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This is probably a stupid question, so please stick with me.

Why do I see so many examples testing whether an object is a Function by comparing its toString() to "[object Function]"?

For example:

function isFunction(obj) {
    return == "[object Function]";

Can't we use instanceof Function or obj.constructor === Function? Are those not cross-browser compatible?

This seems inefficient, but is it? Why?

share|improve this question
possible duplicate of jQuery's isFunction and InternetExplorer – meder omuraliev Dec 3 '10 at 16:04
up vote 7 down vote accepted

Short answer is because typeof /foo/ is a function in Webkit browsers. CMS has the long drawn explanation @ jQuery's isFunction and InternetExplorer

And instanceOf isn't reliable because as Zuriy points out:

The problems arise when it comes to scripting in multi-frame DOM environments. In a nutshell, Array objects created within one iframe do not share [[Prototype]]’s with arrays created within another iframe. Their constructors are different objects and so both instanceof and constructor checks fail:

Great article @ by Zuriy on the subject.

Example taken from the article:

var iframe = document.createElement('iframe'); 
xArray = window.frames[window.frames.length-1].Array;
var arr = new xArray(1,2,3); // [1,2,3]  

// Boom! 
arr instanceof Array; // false  

// Boom! 
arr.constructor === Array; // false
share|improve this answer
when/why isn't instanceOf not reliable? – Matt Dec 3 '10 at 16:08
I can see why "instanceOf" is bad, but what about using "obj.constructor". Can we get an example? – Eric Wendelin Dec 3 '10 at 16:10
@meder thanks! I had no idea. – Matt Dec 3 '10 at 16:12
Unfortunately, Kangax's solution doesn't solve the multi-frame issue for Internet Explorer 7 and lower, because they return [object Object] for an object or function that was created in a different context. I mentioned this in this answer regarding testing to see if an object is an array, a similar solution could be applied to functions. – Andy E Dec 3 '10 at 16:16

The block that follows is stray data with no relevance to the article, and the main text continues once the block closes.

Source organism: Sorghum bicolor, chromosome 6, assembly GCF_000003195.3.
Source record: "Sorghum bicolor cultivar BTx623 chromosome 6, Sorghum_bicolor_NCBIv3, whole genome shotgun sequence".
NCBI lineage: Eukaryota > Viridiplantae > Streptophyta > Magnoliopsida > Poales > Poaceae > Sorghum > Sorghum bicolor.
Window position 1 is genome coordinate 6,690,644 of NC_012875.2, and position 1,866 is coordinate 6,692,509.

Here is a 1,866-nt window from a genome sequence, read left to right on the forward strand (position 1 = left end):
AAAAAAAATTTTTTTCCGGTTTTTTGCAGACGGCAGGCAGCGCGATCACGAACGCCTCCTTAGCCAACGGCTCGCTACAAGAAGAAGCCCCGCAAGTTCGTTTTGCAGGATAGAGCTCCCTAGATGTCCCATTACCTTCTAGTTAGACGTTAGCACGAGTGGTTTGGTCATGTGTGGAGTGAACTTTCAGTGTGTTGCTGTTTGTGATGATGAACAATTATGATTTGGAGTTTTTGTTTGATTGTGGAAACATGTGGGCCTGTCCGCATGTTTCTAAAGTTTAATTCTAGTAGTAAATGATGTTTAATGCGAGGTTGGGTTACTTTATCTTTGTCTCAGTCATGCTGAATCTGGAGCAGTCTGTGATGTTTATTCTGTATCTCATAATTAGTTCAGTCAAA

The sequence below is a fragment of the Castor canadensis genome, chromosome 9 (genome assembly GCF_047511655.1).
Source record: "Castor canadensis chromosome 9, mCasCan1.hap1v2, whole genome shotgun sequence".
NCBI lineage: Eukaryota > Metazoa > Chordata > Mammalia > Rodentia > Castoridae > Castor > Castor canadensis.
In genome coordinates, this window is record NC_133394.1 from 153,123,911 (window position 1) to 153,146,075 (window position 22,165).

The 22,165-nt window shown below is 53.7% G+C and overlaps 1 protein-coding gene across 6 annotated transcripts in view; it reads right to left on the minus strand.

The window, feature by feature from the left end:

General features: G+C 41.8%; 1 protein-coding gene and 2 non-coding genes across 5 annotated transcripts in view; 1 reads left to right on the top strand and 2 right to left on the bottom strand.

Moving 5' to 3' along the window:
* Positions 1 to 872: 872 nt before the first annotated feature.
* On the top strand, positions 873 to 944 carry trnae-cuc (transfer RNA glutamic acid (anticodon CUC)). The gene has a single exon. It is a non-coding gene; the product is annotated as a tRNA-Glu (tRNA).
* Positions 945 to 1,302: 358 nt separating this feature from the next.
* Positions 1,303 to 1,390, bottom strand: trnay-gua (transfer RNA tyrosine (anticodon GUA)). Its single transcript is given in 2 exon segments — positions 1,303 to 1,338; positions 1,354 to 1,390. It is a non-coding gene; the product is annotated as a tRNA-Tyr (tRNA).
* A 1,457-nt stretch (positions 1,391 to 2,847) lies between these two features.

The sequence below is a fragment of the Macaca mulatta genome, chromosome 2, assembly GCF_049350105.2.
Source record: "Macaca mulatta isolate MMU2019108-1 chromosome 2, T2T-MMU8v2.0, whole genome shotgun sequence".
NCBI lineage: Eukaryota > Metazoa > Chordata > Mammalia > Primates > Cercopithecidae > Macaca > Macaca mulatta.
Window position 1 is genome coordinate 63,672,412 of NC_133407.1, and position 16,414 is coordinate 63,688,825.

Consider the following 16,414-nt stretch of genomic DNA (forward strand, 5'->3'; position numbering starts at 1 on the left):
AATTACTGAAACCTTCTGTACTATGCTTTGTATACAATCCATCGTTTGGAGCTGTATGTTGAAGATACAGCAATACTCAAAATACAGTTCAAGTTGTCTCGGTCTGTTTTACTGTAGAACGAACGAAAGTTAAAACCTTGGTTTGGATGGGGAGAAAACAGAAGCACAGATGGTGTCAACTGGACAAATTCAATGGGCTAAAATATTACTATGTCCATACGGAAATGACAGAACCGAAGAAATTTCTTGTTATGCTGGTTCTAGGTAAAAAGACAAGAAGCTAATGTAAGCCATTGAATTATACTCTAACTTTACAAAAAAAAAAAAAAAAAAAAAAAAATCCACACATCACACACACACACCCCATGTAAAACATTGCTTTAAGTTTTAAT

@Andy: Funny, I've written about that very thing twice on SO today already. – Tim Down Dec 3 '10 at 16:17

They are not testing its toString method, they are calling Object's prototype's toString method on obj to cast it to a string. A function casts as '[object Function]' to a string.

instanceof is not reliable and neither is the constructor way. The constructor requires a check to see if obj is null or not before attempting to access its constructor property - I'm also guessing it's a tad slower than the toString method.

share|improve this answer
I can see why "instanceof" isn't reliable (example function Array(){}), but where would "constructor" fail? – Eric Wendelin Dec 3 '10 at 16:08
@Eric for exactly the same reason as "instanceof" being a problem: the "constructor" reference would be different for objects from two different frames, even if they were constructed by the "same" function, because each instance of the constructor function (in each separate window) is distinct. – Pointy Dec 3 '10 at 16:40

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